The Pope’s Jews
The Vatican’s Secret Plan to Save Jews From the Nazis
By Gordon Thomas
Thomas Dunne Books, 2012
320 pages, $26.99
To order: us.macmillan.com
The Nazi slaughter of the Jews in Poland, Germany and Czechoslovakia was well under way in February 1939, when Cardinal Eugenio Pacelli assumed the papacy, taking the name Pius XII. Horrified as he surely was by what was happening throughout Europe, it was his judgment that public denunciation of the persecution “would inevitably provoke further reprisals against the Jews,” according to Gordon Thomas in The Pope’s Jews.
The furor over Pius’ alleged “silence” that has occupied the public’s attention for decades has overshadowed the success of his efforts to save the lives of millions of Jews, as well as thousands of Allied troops who escaped from German imprisonment.
The Pope’s Jews offers an extraordinarily well-researched account of those efforts, as well as a magnificent portrait of the refugees, the residents of Rome’s ghetto and Rome’s Catholic community, who formed the infrastructure of the papal plan. In doing so, Thomas has provided a most welcome addition in the fight to preserve Pius’ good name.
Rome, and indeed all of Europe, was engulfed in fear as Hitler’s thugs worked to carry out his goal to slaughter the Jews. But the courage of its people, Jews and Catholics alike, was tangible. The proof lies in the willingness of the ghetto’s residents to stay despite the danger, a stubbornness that proved costly, as well as in the determination of their non-Jewish neighbors, who risked their own lives in order to protect them.
This book follows the timeline of events as they actually occurred. Thus, there is a constant jumping back and forth on almost every page. Ordinarily, such tactics tend to turn off many readers. Not in this case.
Thomas takes his readers back in time to such headline-making events as the Ardeantine massacre, Hitler’s demand for gold, the bombing of Rome by Allied planes and the battle for Rome. But he also gives us insights into the daily tensions and the triumphs of the people who lived there.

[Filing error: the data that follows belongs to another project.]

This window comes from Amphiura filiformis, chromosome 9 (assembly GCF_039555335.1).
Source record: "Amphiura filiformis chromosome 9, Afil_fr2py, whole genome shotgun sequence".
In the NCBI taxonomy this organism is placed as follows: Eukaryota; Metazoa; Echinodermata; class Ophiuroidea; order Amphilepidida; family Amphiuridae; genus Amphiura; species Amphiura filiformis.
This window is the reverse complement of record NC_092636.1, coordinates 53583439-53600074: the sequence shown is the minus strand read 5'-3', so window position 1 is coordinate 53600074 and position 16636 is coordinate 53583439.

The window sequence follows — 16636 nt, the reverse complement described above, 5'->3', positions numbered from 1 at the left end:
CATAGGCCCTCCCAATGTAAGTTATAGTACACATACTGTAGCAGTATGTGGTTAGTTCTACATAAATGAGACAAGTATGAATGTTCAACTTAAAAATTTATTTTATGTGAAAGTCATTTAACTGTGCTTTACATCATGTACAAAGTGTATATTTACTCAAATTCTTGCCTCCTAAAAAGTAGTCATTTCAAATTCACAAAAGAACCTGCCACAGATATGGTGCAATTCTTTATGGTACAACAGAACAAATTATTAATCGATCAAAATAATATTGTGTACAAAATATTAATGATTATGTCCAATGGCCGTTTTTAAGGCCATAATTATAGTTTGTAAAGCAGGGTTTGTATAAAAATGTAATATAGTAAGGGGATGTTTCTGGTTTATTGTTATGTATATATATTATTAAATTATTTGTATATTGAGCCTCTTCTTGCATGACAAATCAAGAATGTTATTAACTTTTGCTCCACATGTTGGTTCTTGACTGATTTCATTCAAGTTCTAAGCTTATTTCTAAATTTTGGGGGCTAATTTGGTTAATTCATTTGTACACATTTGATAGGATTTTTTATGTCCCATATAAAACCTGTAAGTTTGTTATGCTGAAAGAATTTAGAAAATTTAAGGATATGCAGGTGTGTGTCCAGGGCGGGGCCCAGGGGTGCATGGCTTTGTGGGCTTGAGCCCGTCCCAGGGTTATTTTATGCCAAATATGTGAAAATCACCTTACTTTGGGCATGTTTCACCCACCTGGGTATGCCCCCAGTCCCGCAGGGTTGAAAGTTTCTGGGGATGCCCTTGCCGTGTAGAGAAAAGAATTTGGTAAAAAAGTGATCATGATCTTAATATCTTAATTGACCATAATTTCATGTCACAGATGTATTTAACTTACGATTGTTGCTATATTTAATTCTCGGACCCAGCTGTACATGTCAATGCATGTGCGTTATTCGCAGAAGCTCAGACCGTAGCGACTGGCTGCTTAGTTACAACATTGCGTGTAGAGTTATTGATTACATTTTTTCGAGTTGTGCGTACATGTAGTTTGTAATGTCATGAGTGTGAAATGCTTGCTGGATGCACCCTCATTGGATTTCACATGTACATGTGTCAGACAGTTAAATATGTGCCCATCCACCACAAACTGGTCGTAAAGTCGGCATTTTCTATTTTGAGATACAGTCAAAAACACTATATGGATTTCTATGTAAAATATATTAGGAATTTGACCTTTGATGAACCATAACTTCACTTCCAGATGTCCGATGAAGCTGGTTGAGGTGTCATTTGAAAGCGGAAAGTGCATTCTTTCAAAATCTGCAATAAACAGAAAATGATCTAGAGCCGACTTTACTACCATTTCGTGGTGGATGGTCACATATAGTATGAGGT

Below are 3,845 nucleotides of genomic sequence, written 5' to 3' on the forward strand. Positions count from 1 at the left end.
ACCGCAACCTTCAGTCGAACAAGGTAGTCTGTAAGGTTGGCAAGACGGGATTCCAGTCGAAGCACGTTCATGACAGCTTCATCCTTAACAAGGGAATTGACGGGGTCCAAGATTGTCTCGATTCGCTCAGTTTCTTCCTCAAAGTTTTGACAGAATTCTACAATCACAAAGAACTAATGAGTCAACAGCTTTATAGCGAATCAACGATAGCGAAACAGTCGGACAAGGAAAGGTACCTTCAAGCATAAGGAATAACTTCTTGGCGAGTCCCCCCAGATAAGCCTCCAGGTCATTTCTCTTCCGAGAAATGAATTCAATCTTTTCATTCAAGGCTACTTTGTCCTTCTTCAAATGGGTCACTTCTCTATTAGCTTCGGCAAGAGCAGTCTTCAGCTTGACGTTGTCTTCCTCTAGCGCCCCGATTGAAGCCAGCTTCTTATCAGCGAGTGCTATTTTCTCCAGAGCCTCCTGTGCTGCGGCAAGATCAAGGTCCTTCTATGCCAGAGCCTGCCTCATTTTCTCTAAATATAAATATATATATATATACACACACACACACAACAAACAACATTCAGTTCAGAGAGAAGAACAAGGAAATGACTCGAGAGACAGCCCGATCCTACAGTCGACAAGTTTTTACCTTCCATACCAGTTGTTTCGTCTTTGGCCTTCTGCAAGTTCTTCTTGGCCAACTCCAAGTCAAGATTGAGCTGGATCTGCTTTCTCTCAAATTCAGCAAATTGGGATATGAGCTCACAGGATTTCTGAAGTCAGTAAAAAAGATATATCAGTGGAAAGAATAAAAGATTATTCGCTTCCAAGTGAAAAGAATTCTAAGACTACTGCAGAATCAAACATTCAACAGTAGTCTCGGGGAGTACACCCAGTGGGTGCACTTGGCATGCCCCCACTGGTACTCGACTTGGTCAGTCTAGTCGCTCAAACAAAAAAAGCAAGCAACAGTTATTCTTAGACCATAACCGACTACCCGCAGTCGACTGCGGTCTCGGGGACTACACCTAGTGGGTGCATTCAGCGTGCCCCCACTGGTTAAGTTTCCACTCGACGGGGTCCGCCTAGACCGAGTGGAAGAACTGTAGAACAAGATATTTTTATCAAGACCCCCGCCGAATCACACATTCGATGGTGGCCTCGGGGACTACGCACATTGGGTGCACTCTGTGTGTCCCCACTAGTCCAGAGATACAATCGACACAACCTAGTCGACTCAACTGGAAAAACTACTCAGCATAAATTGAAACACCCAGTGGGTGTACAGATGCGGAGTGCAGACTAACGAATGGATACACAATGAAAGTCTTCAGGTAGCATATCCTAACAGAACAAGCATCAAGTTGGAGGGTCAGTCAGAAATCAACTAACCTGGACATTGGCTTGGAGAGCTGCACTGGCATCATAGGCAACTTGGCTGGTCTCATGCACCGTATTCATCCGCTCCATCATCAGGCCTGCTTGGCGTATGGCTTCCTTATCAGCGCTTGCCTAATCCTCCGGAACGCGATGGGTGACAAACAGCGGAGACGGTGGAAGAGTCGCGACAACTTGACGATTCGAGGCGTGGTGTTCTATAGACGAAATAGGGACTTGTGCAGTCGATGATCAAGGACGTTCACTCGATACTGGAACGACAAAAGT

Of all the people who make up this story, two stand out. One was Israel Zolli, Rome’s chief rabbi, who, during those wartime years, made the spiritual journey from Judaism to Catholicism. Rabbi Zolli witnessed to the Pontiff’s support: “[The Pope] made it clear there was money in the Vatican treasury to help our people. No hero in all of history was more heroic than Pope Pius in his readiness to defend the children of God.” The second outstanding witness was Sister Pascalina, who served the papal household for 41 years, from the time Pius was nuncio to Germany until he died.
To his credit, the author lists his sources. Unfortunately, there’s no index, most likely due to the fact that there are more than 70 “principal personae” mentioned. The good news is that he has divided them into groups, such as the Jewish community, the resistance, relief workers, spies, diplomats, gossip mongers, the Vatican and, believe it or not, criminal gangs.
For decades, papal critics have used the delay in opening the papal archives as an alibi to justify their complaint that Pius was silent. Given the public record, so well scrutinized in Thomas’ The Pope’s Jews and by others, there’s little reason to expect the opening of archives will alter the end results, namely that the Catholic Church, under Pius’ leadership, rescued more Jews than any other institution or government.
Bill Loughlin writes from Glendale, California.